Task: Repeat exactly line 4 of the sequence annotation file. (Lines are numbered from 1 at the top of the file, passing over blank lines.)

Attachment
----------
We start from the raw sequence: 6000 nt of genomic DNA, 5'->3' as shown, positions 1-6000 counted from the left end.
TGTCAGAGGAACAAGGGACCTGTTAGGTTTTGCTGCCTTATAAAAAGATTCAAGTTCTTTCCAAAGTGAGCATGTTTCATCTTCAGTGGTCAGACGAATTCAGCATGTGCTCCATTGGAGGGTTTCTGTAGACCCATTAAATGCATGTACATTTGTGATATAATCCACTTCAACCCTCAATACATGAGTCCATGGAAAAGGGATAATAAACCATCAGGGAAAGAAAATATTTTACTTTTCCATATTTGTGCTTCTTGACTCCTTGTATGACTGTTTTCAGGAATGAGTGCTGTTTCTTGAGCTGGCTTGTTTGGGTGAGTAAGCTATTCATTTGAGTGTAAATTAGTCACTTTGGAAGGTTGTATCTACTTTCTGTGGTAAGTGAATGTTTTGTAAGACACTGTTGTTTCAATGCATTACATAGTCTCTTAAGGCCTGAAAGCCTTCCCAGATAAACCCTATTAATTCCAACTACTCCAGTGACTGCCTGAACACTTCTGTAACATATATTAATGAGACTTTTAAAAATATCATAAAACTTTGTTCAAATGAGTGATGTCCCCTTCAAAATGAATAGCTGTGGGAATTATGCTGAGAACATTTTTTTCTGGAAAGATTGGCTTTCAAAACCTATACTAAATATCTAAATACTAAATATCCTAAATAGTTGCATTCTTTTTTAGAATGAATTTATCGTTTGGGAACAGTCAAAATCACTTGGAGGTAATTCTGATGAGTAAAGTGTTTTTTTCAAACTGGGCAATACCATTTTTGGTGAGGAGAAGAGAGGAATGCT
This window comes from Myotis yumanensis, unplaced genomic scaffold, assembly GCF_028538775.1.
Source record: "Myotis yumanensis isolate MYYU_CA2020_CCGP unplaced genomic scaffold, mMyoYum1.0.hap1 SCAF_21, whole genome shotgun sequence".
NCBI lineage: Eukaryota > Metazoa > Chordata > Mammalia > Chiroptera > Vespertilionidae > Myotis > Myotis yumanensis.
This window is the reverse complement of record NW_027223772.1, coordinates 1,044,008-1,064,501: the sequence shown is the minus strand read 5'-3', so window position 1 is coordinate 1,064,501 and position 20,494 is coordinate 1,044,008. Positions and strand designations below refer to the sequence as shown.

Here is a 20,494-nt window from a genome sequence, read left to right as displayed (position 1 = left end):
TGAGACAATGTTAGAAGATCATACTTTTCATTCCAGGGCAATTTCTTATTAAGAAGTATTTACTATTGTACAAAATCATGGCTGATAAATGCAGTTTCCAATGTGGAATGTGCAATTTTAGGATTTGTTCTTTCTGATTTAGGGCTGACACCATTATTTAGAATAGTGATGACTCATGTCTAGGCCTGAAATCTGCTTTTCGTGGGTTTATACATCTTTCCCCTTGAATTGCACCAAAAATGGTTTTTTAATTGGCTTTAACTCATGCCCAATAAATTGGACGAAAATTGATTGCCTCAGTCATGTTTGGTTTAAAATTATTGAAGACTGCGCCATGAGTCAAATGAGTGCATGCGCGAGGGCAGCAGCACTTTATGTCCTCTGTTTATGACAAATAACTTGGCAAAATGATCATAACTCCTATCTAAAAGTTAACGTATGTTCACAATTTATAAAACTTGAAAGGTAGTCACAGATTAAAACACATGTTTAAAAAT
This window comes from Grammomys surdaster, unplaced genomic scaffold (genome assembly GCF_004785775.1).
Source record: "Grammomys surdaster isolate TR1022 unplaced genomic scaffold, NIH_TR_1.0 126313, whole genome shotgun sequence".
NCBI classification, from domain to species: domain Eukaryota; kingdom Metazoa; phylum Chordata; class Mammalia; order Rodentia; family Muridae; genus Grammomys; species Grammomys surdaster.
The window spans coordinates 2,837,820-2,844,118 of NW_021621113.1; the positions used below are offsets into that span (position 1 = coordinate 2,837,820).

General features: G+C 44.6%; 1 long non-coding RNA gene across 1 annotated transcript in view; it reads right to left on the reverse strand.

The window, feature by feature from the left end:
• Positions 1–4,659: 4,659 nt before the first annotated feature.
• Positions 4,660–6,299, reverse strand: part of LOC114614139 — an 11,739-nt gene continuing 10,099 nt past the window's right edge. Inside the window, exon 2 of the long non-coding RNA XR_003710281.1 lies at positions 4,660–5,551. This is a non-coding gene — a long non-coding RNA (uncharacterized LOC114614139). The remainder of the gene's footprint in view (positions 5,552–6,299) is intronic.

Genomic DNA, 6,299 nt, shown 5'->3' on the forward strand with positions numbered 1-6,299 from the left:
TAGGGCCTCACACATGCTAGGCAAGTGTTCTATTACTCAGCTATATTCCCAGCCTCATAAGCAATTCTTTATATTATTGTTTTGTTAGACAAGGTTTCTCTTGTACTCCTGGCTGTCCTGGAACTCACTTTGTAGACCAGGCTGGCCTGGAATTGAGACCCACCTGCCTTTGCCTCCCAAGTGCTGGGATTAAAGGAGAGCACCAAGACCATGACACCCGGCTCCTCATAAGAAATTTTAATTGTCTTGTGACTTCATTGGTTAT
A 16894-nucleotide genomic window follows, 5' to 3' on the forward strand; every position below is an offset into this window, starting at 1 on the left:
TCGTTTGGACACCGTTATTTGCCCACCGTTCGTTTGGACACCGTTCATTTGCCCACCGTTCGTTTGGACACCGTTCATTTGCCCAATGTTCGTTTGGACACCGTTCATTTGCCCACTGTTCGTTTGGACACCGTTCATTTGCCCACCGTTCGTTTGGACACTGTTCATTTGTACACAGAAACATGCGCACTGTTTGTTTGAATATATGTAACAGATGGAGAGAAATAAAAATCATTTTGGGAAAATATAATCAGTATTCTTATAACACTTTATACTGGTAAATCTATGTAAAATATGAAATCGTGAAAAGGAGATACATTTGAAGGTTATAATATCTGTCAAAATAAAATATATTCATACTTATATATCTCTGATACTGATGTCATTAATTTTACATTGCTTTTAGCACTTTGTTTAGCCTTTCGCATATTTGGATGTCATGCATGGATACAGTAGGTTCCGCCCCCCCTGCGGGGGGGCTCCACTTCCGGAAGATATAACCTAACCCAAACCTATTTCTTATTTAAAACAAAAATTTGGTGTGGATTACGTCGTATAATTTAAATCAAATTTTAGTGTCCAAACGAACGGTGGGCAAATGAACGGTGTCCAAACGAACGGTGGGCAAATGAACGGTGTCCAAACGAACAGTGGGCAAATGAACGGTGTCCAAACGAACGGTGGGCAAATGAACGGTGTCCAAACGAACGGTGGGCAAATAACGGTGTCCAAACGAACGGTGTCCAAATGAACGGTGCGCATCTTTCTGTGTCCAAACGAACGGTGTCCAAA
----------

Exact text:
Source record: "Myotis yumanensis isolate MYYU_CA2020_CCGP unplaced genomic scaffold, mMyoYum1.0.hap1 SCAF_21, whole genome shotgun sequence".